“I did a few times before we got there but it was an unbelievable experience and one of those things … that every time I’ve talked about it I get a bit teary because of how much that moment meant to me.
“And especially because my brothers had never watched me race at an international level and having them in the stands made me cry instantly and my parents were there and it was beautiful.”
In the lead up to the 2019 World Titles last July, one of Shayna’s doping samples returned traces of Ligandrol, a muscle growth agent.
She received a four-year ban from the pool courtesy of the Australian Sports Anti-Doping Authority (ASADA), which is the maximum suspension for a first-time doping offence.
Shayna denied knowingly taking the drug and suggested the banned substance got into her system via contamination.
"I remember posting [a statement] on Instagram then just crying and crying until I had no tears left. Nobody really understood how much it broke me. I’m still broken,” the athlete said in an emotional interview with The Sydney Morning Herald.
Virtually overnight, Shayna became one of the most controversial figures in swimming, with many high-profile athletes, including Mack Horton, backing ASADA’s decision.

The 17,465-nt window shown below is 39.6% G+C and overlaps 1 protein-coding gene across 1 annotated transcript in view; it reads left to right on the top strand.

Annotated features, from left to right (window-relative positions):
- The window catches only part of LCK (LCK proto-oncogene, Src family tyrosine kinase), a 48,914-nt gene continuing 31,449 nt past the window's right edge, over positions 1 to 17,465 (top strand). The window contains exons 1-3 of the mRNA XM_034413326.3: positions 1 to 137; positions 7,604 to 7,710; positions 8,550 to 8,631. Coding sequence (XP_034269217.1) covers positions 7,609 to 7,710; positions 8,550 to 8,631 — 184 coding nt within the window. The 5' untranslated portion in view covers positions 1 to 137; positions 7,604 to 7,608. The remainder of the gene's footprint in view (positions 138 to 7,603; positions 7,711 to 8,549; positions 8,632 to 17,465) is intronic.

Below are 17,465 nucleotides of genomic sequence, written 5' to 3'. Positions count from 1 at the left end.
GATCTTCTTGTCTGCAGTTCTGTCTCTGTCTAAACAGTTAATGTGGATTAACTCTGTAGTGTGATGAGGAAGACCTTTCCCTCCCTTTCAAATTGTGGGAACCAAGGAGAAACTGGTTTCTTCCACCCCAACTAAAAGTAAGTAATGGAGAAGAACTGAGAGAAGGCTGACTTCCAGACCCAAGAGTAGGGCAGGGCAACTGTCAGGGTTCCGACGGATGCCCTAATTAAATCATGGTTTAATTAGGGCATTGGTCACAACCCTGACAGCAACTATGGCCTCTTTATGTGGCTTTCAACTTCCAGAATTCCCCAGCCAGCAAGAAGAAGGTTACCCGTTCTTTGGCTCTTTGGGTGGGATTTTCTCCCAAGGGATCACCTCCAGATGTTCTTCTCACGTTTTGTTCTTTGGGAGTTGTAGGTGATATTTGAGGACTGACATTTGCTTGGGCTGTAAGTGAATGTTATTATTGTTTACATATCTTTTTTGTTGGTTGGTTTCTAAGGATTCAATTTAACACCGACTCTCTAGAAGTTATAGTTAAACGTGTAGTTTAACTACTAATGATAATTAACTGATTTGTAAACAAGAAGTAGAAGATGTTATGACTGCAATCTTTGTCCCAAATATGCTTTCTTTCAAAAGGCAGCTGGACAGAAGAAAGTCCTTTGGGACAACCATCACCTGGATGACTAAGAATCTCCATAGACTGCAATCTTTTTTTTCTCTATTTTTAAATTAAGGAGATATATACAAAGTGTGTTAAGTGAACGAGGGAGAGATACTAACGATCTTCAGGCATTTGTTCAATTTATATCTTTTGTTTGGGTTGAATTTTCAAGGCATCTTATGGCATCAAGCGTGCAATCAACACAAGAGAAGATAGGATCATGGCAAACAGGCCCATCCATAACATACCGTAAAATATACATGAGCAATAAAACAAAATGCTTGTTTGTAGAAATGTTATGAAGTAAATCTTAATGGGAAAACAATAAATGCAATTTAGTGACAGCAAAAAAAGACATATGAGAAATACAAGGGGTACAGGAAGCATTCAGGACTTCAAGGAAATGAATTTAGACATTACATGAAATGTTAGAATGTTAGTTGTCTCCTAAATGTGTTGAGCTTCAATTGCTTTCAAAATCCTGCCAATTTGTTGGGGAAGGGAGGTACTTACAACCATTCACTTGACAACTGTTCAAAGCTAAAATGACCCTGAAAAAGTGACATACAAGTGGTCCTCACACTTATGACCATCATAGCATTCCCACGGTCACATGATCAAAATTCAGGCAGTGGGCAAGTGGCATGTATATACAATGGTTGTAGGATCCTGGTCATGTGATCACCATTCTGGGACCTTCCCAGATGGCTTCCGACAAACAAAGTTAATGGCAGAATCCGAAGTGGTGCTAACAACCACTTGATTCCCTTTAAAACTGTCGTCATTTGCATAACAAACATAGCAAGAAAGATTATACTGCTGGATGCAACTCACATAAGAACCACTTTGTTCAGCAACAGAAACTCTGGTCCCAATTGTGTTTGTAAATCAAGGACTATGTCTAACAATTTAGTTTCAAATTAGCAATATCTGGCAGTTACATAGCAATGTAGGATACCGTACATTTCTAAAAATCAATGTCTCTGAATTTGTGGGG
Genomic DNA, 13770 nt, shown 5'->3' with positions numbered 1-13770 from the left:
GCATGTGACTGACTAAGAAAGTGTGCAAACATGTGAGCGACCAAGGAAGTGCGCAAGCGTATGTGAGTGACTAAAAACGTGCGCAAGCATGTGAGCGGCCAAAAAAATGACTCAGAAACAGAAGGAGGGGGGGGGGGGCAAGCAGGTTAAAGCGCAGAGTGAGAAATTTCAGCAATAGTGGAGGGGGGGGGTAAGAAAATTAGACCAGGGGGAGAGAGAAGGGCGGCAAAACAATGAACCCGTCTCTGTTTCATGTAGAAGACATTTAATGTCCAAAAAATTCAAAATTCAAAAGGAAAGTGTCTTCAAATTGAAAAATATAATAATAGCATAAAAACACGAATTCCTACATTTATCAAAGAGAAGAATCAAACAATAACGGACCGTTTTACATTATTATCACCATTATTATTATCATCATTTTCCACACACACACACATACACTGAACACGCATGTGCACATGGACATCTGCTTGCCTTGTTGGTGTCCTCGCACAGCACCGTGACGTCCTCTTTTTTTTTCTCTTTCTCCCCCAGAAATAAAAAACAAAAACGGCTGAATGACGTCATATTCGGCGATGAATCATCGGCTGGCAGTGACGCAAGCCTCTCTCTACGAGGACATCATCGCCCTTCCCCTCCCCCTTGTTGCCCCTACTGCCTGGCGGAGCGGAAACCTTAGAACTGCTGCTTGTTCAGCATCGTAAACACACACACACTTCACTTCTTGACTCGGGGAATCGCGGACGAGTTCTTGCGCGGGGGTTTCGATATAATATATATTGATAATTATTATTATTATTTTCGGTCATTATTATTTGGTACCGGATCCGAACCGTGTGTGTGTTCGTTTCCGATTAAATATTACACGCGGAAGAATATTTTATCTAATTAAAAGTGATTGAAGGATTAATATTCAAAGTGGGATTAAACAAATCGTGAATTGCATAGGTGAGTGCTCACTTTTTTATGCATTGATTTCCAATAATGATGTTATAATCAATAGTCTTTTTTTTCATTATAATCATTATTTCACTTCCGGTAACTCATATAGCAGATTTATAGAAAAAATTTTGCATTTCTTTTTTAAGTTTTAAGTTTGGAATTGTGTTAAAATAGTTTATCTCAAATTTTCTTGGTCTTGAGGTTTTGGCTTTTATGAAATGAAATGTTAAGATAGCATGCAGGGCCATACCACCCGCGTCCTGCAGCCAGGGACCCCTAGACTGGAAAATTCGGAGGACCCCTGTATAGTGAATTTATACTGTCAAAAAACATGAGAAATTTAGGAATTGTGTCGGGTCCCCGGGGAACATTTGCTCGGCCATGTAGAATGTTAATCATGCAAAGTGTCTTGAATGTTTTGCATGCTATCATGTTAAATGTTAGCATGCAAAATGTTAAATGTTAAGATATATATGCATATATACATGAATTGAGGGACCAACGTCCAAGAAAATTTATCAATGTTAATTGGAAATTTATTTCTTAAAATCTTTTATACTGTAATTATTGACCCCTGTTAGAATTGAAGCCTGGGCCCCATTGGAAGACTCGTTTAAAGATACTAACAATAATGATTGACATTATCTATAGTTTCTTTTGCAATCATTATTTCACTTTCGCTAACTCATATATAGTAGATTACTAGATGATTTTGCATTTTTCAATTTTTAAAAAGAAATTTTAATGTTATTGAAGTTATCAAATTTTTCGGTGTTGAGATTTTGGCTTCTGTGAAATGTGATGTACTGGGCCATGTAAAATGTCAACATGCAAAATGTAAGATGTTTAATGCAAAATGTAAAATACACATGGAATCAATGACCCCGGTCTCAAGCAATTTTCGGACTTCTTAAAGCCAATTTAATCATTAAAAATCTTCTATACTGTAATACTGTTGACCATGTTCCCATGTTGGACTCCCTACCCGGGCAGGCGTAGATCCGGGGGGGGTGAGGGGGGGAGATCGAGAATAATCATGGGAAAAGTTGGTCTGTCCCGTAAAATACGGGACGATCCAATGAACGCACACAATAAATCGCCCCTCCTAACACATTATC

"I was disappointed to learn late yesterday that a fellow Dolphins team member had recently returned a positive A sample," Mack said in a statement.
"I applaud the decision to immediately withdraw the athlete in question from further competition until this matter is resolved.”
Earlier this year, Shayna took to social media to vow to continue to clear her name.
"Now the real fight begins. Today I received further notice in relation to my hearing at the Court of Arbitration for Sport," she captioned one post.
“Despite a lifetime of competing clean and knowing that I had not used any prohibited substance, my life changed in an instant and I was pitchforked into an unknown world of lawyers, politics and machinations that was completely foreign to me. The process has been extremely arduous and debilitating at times," she continued.
"There are many aspects of the anti-doping system that are seriously flawed but possibly the worst element is the presumption of guilt that one has to bear.
“What sort of system infers that you are guilty of an alleged breach and the responsibility falls on you to prove your innocence?
"I intend to win this fight and put myself back in the pool and reclaim my position as a member of the Australian swim team," she wrote.
For more, watch Shayna on SAS: Australia, which kicks off October 19th. She joins the likes of Roxy Jacenko, Nick Cummins and Candice Warner.
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